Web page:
As June drew to close, I once again kept checking my account for a bank alert of the arrival of my salary. This obviously was not the idea I had of adulthood as I raced from my teen years into my early twenties. Try as I may, under this economy and high cost of living, I mostly find myself living from paycheck to paycheck.
A casual scroll through Instagram that day left me feeling worse; was I failing at life? Perfectly curated pictures of friends having a good time, images indicating that life was good on the other side, glasses clinking and toasting to more of such days had me questioning if I had chosen the right path in my career and life choices that I had been presented with over the years.
I actually went as far as asking a friend to consider making me her house husband. Her response was simple although poignant enough. As if my week was not topsy-turvy enough with deadlines and bills piling up, my phone decided that was the opportune time to call it quits. My reaction: involuntary uncontrollable laughter.
No matter how hard you try, you can never avoid bad days or moments. Life has a way of blindsiding you when you least expect. For you it might be the loss of job, death of a relative or an inability to make ends meet, we have all had moments when we felt our ‘enough’ just was not enough.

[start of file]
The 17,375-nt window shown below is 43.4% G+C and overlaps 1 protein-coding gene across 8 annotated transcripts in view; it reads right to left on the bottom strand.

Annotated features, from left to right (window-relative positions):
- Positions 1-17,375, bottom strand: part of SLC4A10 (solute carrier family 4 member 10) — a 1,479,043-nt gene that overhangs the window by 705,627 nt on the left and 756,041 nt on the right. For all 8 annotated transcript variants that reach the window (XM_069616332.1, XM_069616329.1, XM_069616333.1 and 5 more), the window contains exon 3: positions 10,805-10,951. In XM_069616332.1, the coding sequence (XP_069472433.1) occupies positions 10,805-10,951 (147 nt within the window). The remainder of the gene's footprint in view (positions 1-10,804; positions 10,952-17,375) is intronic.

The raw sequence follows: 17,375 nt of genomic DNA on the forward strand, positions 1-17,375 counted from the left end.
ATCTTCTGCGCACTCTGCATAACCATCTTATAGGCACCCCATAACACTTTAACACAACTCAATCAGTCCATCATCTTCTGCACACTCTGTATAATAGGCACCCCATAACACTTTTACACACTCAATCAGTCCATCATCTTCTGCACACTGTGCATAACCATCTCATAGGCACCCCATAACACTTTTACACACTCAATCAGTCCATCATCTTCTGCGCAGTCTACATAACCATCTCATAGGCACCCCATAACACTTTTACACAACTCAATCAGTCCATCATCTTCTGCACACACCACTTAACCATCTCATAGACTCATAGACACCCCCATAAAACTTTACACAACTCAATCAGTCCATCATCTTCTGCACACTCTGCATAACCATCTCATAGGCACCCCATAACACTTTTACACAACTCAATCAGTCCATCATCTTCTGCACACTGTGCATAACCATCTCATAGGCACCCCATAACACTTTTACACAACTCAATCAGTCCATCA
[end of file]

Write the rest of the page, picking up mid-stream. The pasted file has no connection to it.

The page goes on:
There are several think pieces all over the internet on how to deal with those moments, and here is another one to add to the lot. My advice has no basis more reliable than my own meandering experience.
I would like to say ‘quit worrying’ but we are human and worrying comes along as with the product. So get a clock and set a timer for five minutes then worry. Think of all that could go wrong, think of ways you will mess up, feed all your jealousy, envy, anger into those minutes. When the timer goes off, stop, (go with me on this) then smile and if you can laugh at how ridiculous the whole situation is. Worrying is as effective as trying to fill your door to open with your mind. The real things that should cause you worry have probably not even crossed your mind.
There’s a lot to be anxious about. Our minds have a way of running with thoughts the second things start going haywire. I once actually convinced myself that bad things happen in threes. When one thing went wrong I expected two more in the same day; bad, worse and then worst. The only way to have some kind of control is to reel your mind in. pull it back from the rollercoaster of bad rumbling thoughts by focusing on the now.
Dance. Mary Schmich, former columnist for Chicago tribune summarizes finding solace with the line: Dance, even if you have nowhere to do it but in your own living room. If you can do it infront of a mirror. Dancing and movement can be an incredibly therapeutic practice for many. There are no hard and fast rules about which dances will improve your well-being. Physical movement to promote mental wellness is what’s paramount to this concept, and you can bring that into every area of your life.
You are here, living and breathing, returning back to your younger days is impossible and going forward is with great difficulty. You can choose to stay still but moving forward is the only way to see how it all turns out in the end. Let the pain be worth it when it’s all said and done.
By Yeayi Kobina
The writer has played multiple roles in broadcast journalism, news anchoring, branding and programming communications, scriptwriting, and content producing. He has worked as the lead producer of TV3’s flagship morning show, Newday.